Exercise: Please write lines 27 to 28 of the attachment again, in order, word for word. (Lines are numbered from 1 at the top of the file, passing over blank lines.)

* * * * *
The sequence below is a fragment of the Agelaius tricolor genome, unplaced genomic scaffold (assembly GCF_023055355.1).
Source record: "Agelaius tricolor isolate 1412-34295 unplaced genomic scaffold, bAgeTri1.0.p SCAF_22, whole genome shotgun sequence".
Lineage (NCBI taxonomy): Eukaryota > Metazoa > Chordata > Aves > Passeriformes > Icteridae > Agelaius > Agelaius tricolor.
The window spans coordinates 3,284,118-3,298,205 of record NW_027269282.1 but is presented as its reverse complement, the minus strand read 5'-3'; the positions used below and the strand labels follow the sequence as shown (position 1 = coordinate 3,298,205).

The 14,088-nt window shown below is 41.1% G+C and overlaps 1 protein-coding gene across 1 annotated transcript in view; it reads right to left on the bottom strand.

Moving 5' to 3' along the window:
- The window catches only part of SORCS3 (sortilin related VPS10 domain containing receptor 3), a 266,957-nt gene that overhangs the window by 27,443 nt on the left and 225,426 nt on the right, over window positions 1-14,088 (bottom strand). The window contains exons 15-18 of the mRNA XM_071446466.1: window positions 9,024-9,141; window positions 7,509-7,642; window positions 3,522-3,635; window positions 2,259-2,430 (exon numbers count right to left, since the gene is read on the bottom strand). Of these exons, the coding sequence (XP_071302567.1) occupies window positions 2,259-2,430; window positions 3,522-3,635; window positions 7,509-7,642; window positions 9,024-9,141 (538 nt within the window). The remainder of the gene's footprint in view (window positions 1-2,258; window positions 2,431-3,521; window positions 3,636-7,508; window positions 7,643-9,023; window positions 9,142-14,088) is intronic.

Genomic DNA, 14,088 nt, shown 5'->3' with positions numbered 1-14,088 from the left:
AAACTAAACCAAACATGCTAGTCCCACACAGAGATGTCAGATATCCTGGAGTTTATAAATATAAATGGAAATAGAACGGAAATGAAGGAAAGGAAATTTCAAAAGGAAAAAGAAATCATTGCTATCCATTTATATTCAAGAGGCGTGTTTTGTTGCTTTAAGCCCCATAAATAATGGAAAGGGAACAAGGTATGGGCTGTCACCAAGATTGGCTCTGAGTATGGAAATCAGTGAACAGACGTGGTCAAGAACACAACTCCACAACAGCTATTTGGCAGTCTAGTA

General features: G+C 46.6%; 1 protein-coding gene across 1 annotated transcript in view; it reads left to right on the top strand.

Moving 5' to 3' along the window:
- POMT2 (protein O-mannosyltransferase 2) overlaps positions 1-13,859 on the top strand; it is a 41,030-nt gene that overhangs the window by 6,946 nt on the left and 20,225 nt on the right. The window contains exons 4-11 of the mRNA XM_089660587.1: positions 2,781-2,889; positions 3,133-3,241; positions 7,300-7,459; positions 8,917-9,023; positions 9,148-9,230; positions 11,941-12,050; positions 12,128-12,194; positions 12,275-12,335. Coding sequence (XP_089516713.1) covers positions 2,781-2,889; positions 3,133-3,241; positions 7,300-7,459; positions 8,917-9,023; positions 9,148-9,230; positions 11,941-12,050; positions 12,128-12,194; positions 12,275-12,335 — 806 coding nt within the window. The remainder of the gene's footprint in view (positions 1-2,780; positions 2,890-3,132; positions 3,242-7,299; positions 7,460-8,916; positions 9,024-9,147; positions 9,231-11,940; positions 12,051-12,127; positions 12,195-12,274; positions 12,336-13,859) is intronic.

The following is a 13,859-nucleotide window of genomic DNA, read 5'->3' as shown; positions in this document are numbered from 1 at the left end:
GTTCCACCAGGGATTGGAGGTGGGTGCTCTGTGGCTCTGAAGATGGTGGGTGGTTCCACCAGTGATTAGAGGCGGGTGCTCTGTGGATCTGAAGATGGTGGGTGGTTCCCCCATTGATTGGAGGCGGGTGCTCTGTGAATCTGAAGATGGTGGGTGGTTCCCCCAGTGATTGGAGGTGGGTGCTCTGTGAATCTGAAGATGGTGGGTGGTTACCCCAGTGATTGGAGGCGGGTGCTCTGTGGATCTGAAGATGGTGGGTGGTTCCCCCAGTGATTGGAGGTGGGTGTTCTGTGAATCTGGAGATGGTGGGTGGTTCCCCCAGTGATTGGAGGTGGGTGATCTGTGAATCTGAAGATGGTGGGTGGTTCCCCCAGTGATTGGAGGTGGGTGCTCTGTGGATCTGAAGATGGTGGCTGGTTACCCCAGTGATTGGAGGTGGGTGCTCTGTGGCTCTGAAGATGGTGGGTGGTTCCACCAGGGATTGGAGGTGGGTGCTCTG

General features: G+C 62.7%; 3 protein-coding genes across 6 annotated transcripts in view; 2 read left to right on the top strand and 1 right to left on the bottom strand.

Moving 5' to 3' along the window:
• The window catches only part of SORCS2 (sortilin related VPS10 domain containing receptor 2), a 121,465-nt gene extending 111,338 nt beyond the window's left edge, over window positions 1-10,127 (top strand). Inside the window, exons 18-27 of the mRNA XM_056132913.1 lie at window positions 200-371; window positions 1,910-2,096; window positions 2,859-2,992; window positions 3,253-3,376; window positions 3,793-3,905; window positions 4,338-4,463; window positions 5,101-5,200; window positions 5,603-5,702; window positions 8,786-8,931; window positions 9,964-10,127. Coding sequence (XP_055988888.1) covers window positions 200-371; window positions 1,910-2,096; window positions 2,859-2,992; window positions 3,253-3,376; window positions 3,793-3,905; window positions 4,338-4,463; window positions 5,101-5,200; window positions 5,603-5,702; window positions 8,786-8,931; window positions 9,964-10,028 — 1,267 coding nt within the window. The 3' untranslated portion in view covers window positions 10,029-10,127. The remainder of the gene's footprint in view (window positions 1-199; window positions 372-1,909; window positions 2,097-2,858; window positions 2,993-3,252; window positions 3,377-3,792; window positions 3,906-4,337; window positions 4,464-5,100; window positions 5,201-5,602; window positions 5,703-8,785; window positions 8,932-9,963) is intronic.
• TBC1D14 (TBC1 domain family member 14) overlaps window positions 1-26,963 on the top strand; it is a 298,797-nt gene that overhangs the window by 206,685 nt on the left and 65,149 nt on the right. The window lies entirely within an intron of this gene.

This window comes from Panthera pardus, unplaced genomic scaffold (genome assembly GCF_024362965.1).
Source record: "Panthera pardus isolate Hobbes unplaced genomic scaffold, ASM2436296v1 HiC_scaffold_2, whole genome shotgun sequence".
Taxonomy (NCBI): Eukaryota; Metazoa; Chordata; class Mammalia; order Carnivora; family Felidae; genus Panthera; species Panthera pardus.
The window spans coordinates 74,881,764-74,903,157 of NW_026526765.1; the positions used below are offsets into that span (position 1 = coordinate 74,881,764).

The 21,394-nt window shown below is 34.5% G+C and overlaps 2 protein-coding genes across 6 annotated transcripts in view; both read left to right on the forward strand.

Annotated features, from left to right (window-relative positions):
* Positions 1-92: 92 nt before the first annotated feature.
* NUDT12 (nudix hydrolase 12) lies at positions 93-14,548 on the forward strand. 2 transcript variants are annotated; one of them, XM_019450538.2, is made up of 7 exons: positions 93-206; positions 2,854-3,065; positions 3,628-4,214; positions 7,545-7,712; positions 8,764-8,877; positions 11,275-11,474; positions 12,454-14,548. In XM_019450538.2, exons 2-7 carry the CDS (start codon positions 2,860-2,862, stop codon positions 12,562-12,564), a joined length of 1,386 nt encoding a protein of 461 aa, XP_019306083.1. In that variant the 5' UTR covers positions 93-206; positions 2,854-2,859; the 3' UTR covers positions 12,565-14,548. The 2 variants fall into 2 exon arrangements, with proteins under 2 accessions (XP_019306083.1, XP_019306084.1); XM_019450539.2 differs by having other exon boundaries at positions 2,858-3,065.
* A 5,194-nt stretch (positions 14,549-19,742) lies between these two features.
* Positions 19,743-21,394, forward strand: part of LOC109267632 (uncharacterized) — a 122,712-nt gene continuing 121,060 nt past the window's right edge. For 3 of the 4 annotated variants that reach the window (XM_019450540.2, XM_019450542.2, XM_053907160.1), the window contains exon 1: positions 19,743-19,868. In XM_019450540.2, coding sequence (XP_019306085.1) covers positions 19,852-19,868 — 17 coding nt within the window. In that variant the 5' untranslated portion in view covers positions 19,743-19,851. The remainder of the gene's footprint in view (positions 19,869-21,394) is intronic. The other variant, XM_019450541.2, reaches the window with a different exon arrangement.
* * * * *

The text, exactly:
* A 5,194-nt stretch (positions 14,549-19,742) lies between these two features.
* Positions 19,743-21,394, forward strand: part of LOC109267632 (uncharacterized) — a 122,712-nt gene continuing 121,060 nt past the window's right edge. For 3 of the 4 annotated variants that reach the window (XM_019450540.2, XM_019450542.2, XM_053907160.1), the window contains exon 1: positions 19,743-19,868. In XM_019450540.2, coding sequence (XP_019306085.1) covers positions 19,852-19,868 — 17 coding nt within the window. In that variant the 5' untranslated portion in view covers positions 19,743-19,851. The remainder of the gene's footprint in view (positions 19,869-21,394) is intronic. The other variant, XM_019450541.2, reaches the window with a different exon arrangement.